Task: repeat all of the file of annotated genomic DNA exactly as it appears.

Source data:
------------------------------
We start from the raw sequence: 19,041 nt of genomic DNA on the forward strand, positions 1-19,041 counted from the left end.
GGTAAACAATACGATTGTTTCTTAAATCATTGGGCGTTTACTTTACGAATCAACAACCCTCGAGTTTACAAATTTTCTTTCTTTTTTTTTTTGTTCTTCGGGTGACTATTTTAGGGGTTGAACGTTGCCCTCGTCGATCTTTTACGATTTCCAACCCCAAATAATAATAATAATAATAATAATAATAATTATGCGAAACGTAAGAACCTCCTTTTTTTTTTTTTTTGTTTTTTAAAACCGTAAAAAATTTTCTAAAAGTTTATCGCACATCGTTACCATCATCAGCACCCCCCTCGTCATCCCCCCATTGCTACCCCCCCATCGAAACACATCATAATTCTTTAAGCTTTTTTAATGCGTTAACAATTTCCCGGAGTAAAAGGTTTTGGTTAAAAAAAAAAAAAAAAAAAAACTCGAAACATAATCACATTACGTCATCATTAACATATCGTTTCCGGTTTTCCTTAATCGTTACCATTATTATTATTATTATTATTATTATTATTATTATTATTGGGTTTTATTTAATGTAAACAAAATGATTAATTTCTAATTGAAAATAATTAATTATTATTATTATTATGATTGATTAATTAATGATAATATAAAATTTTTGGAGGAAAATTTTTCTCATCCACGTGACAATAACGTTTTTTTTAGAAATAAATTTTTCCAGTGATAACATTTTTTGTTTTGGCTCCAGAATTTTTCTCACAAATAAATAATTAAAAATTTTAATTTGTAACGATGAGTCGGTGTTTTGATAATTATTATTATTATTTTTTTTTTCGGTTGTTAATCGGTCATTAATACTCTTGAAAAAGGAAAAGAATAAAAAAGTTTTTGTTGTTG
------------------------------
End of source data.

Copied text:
We start from the raw sequence: 19,041 nt of genomic DNA on the forward strand, positions 1-19,041 counted from the left end.
GGTAAACAATACGATTGTTTCTTAAATCATTGGGCGTTTACTTTACGAATCAACAACCCTCGAGTTTACAAATTTTCTTTCTTTTTTTTTTTGTTCTTCGGGTGACTATTTTAGGGGTTGAACGTTGCCCTCGTCGATCTTTTACGATTTCCAACCCCAAATAATAATAATAATAATAATAATAATAATTATGCGAAACGTAAGAACCTCCTTTTTTTTTTTTTTTGTTTTTTAAAACCGTAAAAAATTTTCTAAAAGTTTATCGCACATCGTTACCATCATCAGCACCCCCCTCGTCATCCCCCCATTGCTACCCCCCCATCGAAACACATCATAATTCTTTAAGCTTTTTTAATGCGTTAACAATTTCCCGGAGTAAAAGGTTTTGGTTAAAAAAAAAAAAAAAAAAAAACTCGAAACATAATCACATTACGTCATCATTAACATATCGTTTCCGGTTTTCCTTAATCGTTACCATTATTATTATTATTATTATTATTATTATTATTATTATTGGGTTTTATTTAATGTAAACAAAATGATTAATTTCTAATTGAAAATAATTAATTATTATTATTATTATGATTGATTAATTAATGATAATATAAAATTTTTGGAGGAAAATTTTTCTCATCCACGTGACAATAACGTTTTTTTTAGAAATAAATTTTTCCAGTGATAACATTTTTTGTTTTGGCTCCAGAATTTTTCTCACAAATAAATAATTAAAAATTTTAATTTGTAACGATGAGTCGGTGTTTTGATAATTATTATTATTATTTTTTTTTTCGGTTGTTAATCGGTCATTAATACTCTTGAAAAAGGAAAAGAATAAAAAAGTTTTTGTTGTTG